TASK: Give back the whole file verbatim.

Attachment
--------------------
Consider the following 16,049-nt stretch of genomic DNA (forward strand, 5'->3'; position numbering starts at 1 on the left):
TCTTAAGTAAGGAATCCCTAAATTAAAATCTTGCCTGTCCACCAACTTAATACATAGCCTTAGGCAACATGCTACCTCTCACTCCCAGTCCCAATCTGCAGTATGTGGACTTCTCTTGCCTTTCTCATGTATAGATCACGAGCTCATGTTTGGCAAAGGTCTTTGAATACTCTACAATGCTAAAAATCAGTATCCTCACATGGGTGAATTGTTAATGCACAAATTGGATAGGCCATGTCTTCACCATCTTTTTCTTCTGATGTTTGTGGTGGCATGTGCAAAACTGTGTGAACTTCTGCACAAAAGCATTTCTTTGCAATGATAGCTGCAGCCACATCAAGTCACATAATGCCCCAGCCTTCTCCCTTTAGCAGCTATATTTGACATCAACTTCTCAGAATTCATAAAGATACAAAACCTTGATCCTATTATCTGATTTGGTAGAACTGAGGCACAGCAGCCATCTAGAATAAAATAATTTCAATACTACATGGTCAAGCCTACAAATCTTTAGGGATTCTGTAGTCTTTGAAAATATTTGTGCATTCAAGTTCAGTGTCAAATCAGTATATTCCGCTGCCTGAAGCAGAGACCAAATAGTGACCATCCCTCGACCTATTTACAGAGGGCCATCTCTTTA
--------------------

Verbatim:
Consider the following 16,049-nt stretch of genomic DNA (forward strand, 5'->3'; position numbering starts at 1 on the left):
TCTTAAGTAAGGAATCCCTAAATTAAAATCTTGCCTGTCCACCAACTTAATACATAGCCTTAGGCAACATGCTACCTCTCACTCCCAGTCCCAATCTGCAGTATGTGGACTTCTCTTGCCTTTCTCATGTATAGATCACGAGCTCATGTTTGGCAAAGGTCTTTGAATACTCTACAATGCTAAAAATCAGTATCCTCACATGGGTGAATTGTTAATGCACAAATTGGATAGGCCATGTCTTCACCATCTTTTTCTTCTGATGTTTGTGGTGGCATGTGCAAAACTGTGTGAACTTCTGCACAAAAGCATTTCTTTGCAATGATAGCTGCAGCCACATCAAGTCACATAATGCCCCAGCCTTCTCCCTTTAGCAGCTATATTTGACATCAACTTCTCAGAATTCATAAAGATACAAAACCTTGATCCTATTATCTGATTTGGTAGAACTGAGGCACAGCAGCCATCTAGAATAAAATAATTTCAATACTACATGGTCAAGCCTACAAATCTTTAGGGATTCTGTAGTCTTTGAAAATATTTGTGCATTCAAGTTCAGTGTCAAATCAGTATATTCCGCTGCCTGAAGCAGAGACCAAATAGTGACCATCCCTCGACCTATTTACAGAGGGCCATCTCTTTA